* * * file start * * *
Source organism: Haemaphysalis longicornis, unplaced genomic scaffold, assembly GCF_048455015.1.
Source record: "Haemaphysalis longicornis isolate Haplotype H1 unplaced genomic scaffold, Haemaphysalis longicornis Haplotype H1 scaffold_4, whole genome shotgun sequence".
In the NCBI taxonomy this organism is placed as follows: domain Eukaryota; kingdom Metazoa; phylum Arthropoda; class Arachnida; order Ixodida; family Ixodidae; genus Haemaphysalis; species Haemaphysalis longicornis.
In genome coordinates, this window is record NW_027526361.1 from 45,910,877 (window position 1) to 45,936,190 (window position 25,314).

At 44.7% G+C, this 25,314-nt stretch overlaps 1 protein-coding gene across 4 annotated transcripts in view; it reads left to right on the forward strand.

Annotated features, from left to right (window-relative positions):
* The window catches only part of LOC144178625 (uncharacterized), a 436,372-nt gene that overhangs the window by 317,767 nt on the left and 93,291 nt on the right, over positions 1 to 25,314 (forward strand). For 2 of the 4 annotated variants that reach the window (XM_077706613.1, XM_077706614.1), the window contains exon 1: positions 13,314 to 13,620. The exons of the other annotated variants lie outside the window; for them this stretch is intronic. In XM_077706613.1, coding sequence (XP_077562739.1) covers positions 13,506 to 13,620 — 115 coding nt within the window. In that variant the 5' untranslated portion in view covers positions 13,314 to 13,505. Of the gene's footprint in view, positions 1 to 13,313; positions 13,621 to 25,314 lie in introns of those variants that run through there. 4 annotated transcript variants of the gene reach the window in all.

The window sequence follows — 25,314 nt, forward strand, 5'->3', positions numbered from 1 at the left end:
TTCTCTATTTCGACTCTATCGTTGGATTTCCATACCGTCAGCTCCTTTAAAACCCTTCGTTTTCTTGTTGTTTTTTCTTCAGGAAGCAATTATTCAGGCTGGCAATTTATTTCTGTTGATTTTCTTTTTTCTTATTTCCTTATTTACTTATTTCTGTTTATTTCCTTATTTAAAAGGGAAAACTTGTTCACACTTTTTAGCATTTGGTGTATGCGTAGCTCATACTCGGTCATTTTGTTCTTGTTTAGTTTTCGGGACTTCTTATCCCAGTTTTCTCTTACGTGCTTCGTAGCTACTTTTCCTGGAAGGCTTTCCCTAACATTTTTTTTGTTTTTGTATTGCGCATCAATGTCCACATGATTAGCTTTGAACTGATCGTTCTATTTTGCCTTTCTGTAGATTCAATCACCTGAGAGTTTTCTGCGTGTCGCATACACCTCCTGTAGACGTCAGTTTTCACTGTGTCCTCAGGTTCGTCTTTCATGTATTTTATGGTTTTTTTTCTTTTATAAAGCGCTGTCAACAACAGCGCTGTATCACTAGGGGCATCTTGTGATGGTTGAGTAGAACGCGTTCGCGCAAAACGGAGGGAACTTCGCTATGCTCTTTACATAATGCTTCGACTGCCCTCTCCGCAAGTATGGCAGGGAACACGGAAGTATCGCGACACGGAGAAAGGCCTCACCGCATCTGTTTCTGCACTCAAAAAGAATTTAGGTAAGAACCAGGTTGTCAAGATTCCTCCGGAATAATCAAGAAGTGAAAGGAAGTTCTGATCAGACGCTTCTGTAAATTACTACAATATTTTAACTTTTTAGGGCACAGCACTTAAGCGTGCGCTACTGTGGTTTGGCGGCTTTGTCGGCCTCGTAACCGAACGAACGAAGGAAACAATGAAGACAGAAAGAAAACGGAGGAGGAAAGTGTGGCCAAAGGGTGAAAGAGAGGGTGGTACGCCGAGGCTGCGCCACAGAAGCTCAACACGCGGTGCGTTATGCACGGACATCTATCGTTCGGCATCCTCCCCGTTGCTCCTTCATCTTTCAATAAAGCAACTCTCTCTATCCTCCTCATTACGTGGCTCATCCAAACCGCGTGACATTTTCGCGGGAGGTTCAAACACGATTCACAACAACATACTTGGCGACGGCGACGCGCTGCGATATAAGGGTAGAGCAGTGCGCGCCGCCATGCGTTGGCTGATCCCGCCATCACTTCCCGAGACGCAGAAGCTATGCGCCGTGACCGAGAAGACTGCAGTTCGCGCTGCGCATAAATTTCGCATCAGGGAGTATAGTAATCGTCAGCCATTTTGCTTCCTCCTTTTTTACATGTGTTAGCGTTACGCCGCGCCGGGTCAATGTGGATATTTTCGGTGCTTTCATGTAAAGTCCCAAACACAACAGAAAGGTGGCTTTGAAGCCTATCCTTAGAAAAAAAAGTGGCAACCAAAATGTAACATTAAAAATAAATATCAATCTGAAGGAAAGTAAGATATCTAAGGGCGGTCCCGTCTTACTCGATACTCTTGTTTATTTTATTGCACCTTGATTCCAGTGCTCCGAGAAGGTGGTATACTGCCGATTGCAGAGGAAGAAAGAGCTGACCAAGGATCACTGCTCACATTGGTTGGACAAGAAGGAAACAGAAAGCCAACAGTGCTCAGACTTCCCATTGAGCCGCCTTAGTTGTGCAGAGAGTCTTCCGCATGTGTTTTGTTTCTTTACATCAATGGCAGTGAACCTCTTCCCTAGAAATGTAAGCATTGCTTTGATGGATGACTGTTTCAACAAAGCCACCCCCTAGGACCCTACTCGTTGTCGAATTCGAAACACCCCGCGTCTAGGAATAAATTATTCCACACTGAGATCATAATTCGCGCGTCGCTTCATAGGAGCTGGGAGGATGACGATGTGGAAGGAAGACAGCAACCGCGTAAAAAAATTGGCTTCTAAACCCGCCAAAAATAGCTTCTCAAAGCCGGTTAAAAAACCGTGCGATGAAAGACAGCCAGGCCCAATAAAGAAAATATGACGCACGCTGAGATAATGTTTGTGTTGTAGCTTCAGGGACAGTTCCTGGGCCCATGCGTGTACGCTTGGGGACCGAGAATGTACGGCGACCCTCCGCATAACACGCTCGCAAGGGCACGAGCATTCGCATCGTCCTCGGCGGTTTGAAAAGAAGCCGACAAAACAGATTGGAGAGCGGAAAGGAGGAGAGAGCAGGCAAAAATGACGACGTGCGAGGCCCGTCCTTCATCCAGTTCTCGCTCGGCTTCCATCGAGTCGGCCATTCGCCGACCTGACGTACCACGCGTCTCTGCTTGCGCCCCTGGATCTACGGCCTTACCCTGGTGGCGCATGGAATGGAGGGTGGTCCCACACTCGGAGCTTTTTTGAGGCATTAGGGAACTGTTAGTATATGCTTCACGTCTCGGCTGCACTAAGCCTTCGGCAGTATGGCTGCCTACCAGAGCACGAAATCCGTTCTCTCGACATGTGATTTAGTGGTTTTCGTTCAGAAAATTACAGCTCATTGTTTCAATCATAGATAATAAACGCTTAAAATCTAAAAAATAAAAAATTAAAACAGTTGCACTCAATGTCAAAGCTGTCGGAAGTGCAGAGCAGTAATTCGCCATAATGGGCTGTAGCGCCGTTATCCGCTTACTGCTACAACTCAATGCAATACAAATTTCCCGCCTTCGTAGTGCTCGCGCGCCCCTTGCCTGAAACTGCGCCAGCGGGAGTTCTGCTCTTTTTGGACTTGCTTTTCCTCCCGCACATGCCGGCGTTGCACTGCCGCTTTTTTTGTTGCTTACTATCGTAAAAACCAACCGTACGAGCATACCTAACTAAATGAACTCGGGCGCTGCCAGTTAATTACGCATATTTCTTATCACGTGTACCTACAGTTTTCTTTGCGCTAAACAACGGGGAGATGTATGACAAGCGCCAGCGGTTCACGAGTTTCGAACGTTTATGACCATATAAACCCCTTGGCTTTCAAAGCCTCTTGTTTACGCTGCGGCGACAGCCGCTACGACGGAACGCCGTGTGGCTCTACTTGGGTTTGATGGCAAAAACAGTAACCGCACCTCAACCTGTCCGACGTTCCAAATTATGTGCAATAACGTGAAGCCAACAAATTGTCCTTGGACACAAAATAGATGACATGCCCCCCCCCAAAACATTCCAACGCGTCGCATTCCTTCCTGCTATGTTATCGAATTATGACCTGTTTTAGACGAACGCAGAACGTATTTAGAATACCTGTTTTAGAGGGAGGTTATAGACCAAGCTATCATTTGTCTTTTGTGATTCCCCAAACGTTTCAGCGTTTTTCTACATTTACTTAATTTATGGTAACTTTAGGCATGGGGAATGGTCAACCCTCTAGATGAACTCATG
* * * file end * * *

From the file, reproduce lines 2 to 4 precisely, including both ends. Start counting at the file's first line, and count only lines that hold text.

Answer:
Source record: "Haemaphysalis longicornis isolate Haplotype H1 unplaced genomic scaffold, Haemaphysalis longicornis Haplotype H1 scaffold_4, whole genome shotgun sequence".
In the NCBI taxonomy this organism is placed as follows: domain Eukaryota; kingdom Metazoa; phylum Arthropoda; class Arachnida; order Ixodida; family Ixodidae; genus Haemaphysalis; species Haemaphysalis longicornis.
In genome coordinates, this window is record NW_027526361.1 from 45,910,877 (window position 1) to 45,936,190 (window position 25,314).